Friday, August 29, 2014

Lawrence Earley at the National Humanities Center



Raleigh, NC-based photographer Laurence Earley will open a show of images from his portfolio The Work Boats of Core Sound: Stories and Photographs of a Changing World on September 2nd, 2014 at the National Humanities Center in Research Triangle Park, NC.

Earley's work documents the wooden fishing boats of Core Sound in eastern North Carolina, boats built to work in the shallow waters of the North Carolina coast. There will be a reception and Artist's Talk on Sunday, September 28th, from 2:00 - 4:00.

Earley's photographs will be up through December 19th, 2014.


Like many traditional industries, commercial fishing has been in decline in recent years, putting at risk the traditions, practices, and skills of a significant community of Southerners.

The skills possessed by folks in this community of fishermen and women include building their own boats, designed to enable fishing under the specific conditions of water, weather, and climate of coastal North Carolina. 

These boats are supremely utilitarian. They also happen to be aesthetically beautiful.  Earley's elegant black and white prints capture that beauty as well as the functionality, in the process becoming objects of beauty in their own right.


Earley has published this work with the University of North Carolina Press (The Workboats of Core Sound: Stories and Photographs of a Changing World, 2013), and has exhibited it in museums across the region.  It is now on permanent display at the Core Sound Waterfowl Museum and Heritage Center on Harkers Island, NC.

Earley's larger body of work includes extensive interviews with the builders of these boats as well as with the fishermen who use them, and with their families and others in the community.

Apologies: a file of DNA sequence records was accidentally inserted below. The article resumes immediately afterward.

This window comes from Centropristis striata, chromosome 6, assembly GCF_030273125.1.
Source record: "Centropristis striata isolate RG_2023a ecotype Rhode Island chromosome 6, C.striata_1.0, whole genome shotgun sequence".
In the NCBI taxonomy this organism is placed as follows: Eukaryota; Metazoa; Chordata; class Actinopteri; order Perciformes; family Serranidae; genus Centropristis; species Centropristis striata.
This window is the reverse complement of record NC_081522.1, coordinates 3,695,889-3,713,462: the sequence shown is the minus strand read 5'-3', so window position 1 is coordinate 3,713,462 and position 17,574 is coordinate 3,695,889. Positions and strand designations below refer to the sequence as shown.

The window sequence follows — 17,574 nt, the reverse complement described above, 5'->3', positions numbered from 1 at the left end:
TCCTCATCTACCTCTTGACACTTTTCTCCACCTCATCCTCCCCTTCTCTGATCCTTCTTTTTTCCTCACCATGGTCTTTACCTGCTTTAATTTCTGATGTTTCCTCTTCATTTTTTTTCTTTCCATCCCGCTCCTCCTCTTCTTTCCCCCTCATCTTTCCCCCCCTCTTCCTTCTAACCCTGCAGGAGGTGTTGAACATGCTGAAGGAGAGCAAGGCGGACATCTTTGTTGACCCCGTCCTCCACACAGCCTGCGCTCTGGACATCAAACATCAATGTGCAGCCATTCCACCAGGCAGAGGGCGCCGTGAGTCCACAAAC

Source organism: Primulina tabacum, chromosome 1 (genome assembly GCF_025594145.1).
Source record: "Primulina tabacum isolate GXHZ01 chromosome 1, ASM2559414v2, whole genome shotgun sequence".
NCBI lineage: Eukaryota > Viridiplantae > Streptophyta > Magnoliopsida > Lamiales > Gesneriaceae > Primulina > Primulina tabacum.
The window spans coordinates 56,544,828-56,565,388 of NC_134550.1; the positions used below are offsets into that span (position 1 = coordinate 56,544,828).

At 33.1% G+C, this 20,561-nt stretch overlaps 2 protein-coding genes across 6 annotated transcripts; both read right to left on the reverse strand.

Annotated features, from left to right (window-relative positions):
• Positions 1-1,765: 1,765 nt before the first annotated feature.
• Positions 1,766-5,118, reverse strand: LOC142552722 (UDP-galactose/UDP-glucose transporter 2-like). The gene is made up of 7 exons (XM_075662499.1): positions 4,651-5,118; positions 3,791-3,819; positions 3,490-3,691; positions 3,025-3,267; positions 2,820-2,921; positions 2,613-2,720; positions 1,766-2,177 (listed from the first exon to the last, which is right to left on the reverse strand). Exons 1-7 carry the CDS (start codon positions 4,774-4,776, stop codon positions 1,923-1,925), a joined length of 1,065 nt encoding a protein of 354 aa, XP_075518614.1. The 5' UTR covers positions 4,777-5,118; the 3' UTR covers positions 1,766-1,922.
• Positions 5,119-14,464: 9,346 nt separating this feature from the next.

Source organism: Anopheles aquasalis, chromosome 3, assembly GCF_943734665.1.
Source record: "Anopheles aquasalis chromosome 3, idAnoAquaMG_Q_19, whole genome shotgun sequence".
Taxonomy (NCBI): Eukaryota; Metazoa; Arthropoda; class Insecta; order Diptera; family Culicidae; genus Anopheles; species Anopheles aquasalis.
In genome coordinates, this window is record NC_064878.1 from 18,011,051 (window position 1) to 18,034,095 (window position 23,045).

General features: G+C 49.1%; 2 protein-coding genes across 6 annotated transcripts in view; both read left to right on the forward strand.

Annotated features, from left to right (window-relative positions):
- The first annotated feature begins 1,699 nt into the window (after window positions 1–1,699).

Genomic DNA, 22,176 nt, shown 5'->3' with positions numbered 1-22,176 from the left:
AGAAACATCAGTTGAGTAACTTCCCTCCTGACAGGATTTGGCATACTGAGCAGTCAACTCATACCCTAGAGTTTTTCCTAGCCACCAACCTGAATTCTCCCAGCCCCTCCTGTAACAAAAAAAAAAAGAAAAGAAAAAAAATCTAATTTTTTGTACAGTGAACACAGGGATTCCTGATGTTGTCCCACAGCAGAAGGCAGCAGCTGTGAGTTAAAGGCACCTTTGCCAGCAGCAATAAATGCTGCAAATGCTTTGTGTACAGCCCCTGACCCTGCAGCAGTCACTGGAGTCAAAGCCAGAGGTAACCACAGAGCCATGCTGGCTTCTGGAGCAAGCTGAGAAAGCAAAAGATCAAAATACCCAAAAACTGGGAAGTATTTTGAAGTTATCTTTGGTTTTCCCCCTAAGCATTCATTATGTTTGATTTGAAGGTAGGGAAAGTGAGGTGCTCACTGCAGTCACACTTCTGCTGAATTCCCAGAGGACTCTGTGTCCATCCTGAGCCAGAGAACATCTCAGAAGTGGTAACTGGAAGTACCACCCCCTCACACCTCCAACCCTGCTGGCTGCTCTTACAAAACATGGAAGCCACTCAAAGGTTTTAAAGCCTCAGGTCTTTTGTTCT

At the National Humanities Center, Earley's photographs will be accompanied by recordings of these people's voices, telling their stories, describing the roles these objects play in the lives and work of people in small towns on the coast of North Carolina.

For example, the photograph above of the Primitive Baptist Church in Atlantic, NC (see image above) will be accompanied in the show by a recording of the voice of  Janice Smith, a resident of Atlantic, talking about the role of  this building in her life, and in her family.

This aspect of Earley's work addresses, successfully in my view, one of the major issues and challenges of photography when the people, places, and activities depicted in the work and the likely audience for the work are on different sides of one or more of the many historic social, cultural, racial, and economic divides that separate Southerners from one another. 

Southern fine art photography is not, I hope, merely about providing aesthetic diversions for those with the economic resources to devote our time to it, or to satisfy our curiosity about -- all the while maintaining a safe physical distance from -- those different from ourselves. 

We are all, surely, members of one human family, but work that does not acknowledge and address the divisions that separate us risks participating in -- even exacerbating -- those divisions. When we do this, we risk perpetuating the history we as Southerners deal with as part of who we are, in the hope that we can come to terms with it, perhaps ameliorate, even redeem it, in some small ways.

Earley's work brings to those of us who are not skilled boat designers and builders, skilled fishermen and women, people who make their lives in relationship with the sea and the sky and the weather, as well as with the vagaries of the catch and the market, some ability to sense what that is like, to value the achievement of people making their lives among these circumstances, to grasp something in this world that is new to us about what it means to be human.